• The first Rule of 3 is Facebook EdgeRank:“In short, this algorithm decides what is most important on Facebook for a specific user by taking into account which pages/profiles that user frequents, the popularity of it, and most importantly, how recent the post is.” It also considers the “weight” of the post, meaning what objects are correlated with the post. \n\nRead more: http://blog.hubspot.com/blog/tabid/6307/bid/30305/How-Timeline-Radically-Changes-Your-Facebook-Marketing-Strategy.aspx#ixzz1l37pDHfo\n
  • The first Rule of 3 is Facebook EdgeRank:“In short, this algorithm decides what is most important on Facebook for a specific user by taking into account which pages/profiles that user frequents, the popularity of it, and most importantly, how recent the post is.” It also considers the “weight” of the post, meaning what objects are correlated with the post. \n\nRead more: http://blog.hubspot.com/blog/tabid/6307/bid/30305/How-Timeline-Radically-Changes-Your-Facebook-Marketing-Strategy.aspx#ixzz1l37pDHfo\n
  • Comments carry a heavier weight than Likes, but Likes are stronger than re-shares. \n\n
  • Comments carry a heavier weight than Likes, but Likes are stronger than re-shares. \n\n
  • Comments carry a heavier weight than Likes, but Likes are stronger than re-shares. \n\n
  • Type of Content: Is it a video, photo or link? Did you upload a video directly to Facebook? Did you share a photo album in Facebook’s Photos? Did you re-share someone else’s link? \nType of interactions: Do you comment, like or re-share that person or page’s update? Comments tend to hold \n
  • The last variable is Time Decay, as an object gets older, the lower the value.\n>>Facebook is now concerned with the relevancy of status updates in relation to the amount of time that has passed: For example, if someone goes back and comments on an old photo, the weight of that comment is less valuable than a photo that you just posted. \nFacebook updates are more frequent and your message is also being pushed down in the news feed a lot quicker, which means you need to post more frequently. \n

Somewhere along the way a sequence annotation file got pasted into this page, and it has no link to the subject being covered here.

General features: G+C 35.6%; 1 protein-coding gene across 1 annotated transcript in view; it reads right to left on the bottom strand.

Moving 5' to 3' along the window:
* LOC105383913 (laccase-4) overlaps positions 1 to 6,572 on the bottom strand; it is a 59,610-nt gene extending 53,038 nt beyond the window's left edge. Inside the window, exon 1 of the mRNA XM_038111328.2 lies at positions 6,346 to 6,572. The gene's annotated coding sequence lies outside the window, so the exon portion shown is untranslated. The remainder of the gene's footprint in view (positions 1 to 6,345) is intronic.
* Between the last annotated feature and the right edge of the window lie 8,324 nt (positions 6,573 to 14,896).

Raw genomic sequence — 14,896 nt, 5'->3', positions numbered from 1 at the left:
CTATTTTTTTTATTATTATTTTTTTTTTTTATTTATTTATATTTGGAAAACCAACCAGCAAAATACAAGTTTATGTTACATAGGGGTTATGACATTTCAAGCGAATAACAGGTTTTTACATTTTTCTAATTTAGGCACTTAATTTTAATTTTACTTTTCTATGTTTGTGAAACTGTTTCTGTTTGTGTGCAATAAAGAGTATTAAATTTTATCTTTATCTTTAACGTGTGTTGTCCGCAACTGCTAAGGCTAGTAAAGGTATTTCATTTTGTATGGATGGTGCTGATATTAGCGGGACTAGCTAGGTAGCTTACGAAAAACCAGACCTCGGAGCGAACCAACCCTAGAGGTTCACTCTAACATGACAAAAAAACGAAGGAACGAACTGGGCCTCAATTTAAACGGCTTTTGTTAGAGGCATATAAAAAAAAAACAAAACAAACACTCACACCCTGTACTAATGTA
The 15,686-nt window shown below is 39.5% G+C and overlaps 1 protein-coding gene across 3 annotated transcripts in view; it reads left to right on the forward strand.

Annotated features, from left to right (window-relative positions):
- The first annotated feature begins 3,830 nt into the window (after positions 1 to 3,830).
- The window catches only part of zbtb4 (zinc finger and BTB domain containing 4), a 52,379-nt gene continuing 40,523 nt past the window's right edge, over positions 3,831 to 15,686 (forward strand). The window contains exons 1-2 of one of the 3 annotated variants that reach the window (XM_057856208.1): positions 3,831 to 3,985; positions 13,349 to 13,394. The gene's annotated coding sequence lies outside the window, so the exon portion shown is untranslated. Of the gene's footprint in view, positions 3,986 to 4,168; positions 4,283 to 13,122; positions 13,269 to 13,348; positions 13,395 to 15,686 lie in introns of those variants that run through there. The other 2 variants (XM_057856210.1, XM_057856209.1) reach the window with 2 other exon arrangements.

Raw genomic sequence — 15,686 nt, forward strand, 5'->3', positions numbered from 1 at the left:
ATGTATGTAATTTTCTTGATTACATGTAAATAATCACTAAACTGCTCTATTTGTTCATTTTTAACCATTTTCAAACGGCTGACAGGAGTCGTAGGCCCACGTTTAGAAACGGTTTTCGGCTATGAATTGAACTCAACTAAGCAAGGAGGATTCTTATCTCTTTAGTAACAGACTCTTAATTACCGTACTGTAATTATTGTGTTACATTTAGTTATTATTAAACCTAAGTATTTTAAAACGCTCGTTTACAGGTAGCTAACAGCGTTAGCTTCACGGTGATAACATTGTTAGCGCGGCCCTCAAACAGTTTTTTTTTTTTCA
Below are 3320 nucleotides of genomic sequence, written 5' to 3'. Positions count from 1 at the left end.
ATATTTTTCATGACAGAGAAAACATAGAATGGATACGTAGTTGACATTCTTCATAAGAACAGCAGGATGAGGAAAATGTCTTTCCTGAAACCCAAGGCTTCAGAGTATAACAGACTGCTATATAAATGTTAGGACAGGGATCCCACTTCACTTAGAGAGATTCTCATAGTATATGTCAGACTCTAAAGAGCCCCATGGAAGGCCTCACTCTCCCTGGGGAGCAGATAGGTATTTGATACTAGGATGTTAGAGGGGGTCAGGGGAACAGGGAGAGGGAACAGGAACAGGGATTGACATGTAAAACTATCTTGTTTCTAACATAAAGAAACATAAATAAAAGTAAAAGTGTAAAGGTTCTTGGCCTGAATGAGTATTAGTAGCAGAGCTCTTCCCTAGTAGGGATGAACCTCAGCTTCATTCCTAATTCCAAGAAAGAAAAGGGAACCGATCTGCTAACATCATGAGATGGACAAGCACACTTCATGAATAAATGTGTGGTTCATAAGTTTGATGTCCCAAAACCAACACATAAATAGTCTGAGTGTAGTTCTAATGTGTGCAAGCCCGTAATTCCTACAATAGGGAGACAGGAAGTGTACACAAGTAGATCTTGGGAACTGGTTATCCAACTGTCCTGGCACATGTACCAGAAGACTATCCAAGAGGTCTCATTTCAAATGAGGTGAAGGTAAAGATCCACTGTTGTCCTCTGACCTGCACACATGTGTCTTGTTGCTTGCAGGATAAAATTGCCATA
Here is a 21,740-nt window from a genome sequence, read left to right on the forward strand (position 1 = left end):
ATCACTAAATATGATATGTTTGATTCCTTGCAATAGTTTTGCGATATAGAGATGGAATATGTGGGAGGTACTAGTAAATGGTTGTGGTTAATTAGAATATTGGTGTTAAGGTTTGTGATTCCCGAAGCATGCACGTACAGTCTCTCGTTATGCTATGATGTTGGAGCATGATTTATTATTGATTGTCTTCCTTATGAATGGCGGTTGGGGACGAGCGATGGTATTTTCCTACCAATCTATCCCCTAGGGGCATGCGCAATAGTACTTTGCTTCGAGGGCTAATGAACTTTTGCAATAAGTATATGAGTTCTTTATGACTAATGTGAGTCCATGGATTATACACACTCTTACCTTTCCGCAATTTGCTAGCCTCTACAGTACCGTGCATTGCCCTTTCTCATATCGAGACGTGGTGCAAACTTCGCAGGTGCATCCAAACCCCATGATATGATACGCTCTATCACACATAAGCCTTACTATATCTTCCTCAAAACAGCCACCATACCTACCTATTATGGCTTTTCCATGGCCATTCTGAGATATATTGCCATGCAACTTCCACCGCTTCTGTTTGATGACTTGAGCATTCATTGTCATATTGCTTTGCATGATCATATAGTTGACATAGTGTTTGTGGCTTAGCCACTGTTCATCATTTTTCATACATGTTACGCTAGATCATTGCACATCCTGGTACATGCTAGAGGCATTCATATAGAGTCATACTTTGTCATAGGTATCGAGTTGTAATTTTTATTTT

• Source: http://blog.hubspot.com/blog/tabid/6307/bid/24507/Shelf-Life-of-Social-Media-Links-Only-3-Hours-Data.aspx#ixzz1hx0QmpE5\nBy calculating what bitly is calling the link's 'half life' (the time it takes a link to receive half the clicks it will ever receive after it’s reached its peak), bitly evaluated the persistence of 1,000 popular bitly links, and found some strikingly similar results.\nThe mean half life of a link on Facebook is 3.2 hours.\nThe mean half life of a link on Twitter is 2.8 hours.\nThe mean half life of a link via ‘direct’ sources such as email or instant messaging clients is 3.4 hours.\nThe mean half life of a link on YouTube is 7.4 hours.\n\n
  • Source: http://blog.hubspot.com/blog/tabid/6307/bid/24507/Shelf-Life-of-Social-Media-Links-Only-3-Hours-Data.aspx#ixzz1hx0QmpE5\nBy calculating what bitly is calling the link's 'half life' (the time it takes a link to receive half the clicks it will ever receive after it’s reached its peak), bitly evaluated the persistence of 1,000 popular bitly links, and found some strikingly similar results.\nThe mean half life of a link on Facebook is 3.2 hours.\nThe mean half life of a link on Twitter is 2.8 hours.\nThe mean half life of a link via ‘direct’ sources such as email or instant messaging clients is 3.4 hours.\nThe mean half life of a link on YouTube is 7.4 hours.\n\n
  • Source: http://blog.hubspot.com/blog/tabid/6307/bid/24507/Shelf-Life-of-Social-Media-Links-Only-3-Hours-Data.aspx#ixzz1hx0QmpE5\nBy calculating what bitly is calling the link's 'half life' (the time it takes a link to receive half the clicks it will ever receive after it’s reached its peak), bitly evaluated the persistence of 1,000 popular bitly links, and found some strikingly similar results.\nThe mean half life of a link on Facebook is 3.2 hours.\nThe mean half life of a link on Twitter is 2.8 hours.\nThe mean half life of a link via ‘direct’ sources such as email or instant messaging clients is 3.4 hours.\nThe mean half life of a link on YouTube is 7.4 hours.\n\n
  • \n
  • What’s the answer? \nGive them a clear indicator as to what to do next…\n\n
  • Post a photo that elicits a “Tug a the heart strings”\nAsk people to re-share? \n
  • Ask a question using Facebook’s Poll option: Give a quick response which increases the person’s affinity with your page. Next time, the post might include a photo. \n
  • \n
  • \n
  • \n
  • \n
  • ×